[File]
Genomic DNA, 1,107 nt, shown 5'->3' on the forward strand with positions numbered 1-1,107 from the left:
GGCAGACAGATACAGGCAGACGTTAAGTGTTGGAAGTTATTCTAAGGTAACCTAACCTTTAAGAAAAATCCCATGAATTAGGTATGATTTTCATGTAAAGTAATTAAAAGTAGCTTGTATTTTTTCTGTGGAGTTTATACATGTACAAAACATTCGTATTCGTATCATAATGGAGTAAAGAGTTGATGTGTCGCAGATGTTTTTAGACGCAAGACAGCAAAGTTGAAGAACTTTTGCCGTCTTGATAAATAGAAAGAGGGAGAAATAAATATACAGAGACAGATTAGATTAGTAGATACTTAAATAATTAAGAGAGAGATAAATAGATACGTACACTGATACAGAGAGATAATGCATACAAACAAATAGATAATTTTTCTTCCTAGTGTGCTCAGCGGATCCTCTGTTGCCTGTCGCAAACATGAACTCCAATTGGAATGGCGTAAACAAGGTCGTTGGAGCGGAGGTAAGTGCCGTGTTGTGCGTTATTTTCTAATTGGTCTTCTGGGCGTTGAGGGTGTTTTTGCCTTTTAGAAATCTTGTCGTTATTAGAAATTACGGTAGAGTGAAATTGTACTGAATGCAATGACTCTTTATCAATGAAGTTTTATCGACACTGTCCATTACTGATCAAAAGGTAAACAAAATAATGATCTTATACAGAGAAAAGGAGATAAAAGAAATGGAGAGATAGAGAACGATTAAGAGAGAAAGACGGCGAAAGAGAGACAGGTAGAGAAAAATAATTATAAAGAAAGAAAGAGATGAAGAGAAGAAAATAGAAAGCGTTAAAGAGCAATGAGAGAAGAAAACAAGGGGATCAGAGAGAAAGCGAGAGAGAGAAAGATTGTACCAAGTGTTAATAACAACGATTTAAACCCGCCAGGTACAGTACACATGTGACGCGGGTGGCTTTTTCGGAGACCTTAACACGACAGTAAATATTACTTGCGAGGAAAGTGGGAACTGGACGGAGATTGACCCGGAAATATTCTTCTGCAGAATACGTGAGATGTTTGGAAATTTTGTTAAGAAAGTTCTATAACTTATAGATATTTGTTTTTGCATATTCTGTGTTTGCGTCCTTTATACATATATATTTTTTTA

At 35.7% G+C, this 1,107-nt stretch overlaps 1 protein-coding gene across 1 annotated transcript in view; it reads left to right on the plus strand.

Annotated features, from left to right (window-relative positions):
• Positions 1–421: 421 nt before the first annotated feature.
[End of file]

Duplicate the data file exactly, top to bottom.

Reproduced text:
Genomic DNA, 1,107 nt, shown 5'->3' on the forward strand with positions numbered 1-1,107 from the left:
GGCAGACAGATACAGGCAGACGTTAAGTGTTGGAAGTTATTCTAAGGTAACCTAACCTTTAAGAAAAATCCCATGAATTAGGTATGATTTTCATGTAAAGTAATTAAAAGTAGCTTGTATTTTTTCTGTGGAGTTTATACATGTACAAAACATTCGTATTCGTATCATAATGGAGTAAAGAGTTGATGTGTCGCAGATGTTTTTAGACGCAAGACAGCAAAGTTGAAGAACTTTTGCCGTCTTGATAAATAGAAAGAGGGAGAAATAAATATACAGAGACAGATTAGATTAGTAGATACTTAAATAATTAAGAGAGAGATAAATAGATACGTACACTGATACAGAGAGATAATGCATACAAACAAATAGATAATTTTTCTTCCTAGTGTGCTCAGCGGATCCTCTGTTGCCTGTCGCAAACATGAACTCCAATTGGAATGGCGTAAACAAGGTCGTTGGAGCGGAGGTAAGTGCCGTGTTGTGCGTTATTTTCTAATTGGTCTTCTGGGCGTTGAGGGTGTTTTTGCCTTTTAGAAATCTTGTCGTTATTAGAAATTACGGTAGAGTGAAATTGTACTGAATGCAATGACTCTTTATCAATGAAGTTTTATCGACACTGTCCATTACTGATCAAAAGGTAAACAAAATAATGATCTTATACAGAGAAAAGGAGATAAAAGAAATGGAGAGATAGAGAACGATTAAGAGAGAAAGACGGCGAAAGAGAGACAGGTAGAGAAAAATAATTATAAAGAAAGAAAGAGATGAAGAGAAGAAAATAGAAAGCGTTAAAGAGCAATGAGAGAAGAAAACAAGGGGATCAGAGAGAAAGCGAGAGAGAGAAAGATTGTACCAAGTGTTAATAACAACGATTTAAACCCGCCAGGTACAGTACACATGTGACGCGGGTGGCTTTTTCGGAGACCTTAACACGACAGTAAATATTACTTGCGAGGAAAGTGGGAACTGGACGGAGATTGACCCGGAAATATTCTTCTGCAGAATACGTGAGATGTTTGGAAATTTTGTTAAGAAAGTTCTATAACTTATAGATATTTGTTTTTGCATATTCTGTGTTTGCGTCCTTTATACATATATATTTTTTTA

At 35.7% G+C, this 1,107-nt stretch overlaps 1 protein-coding gene across 1 annotated transcript in view; it reads left to right on the plus strand.

Annotated features, from left to right (window-relative positions):
• Positions 1–421: 421 nt before the first annotated feature.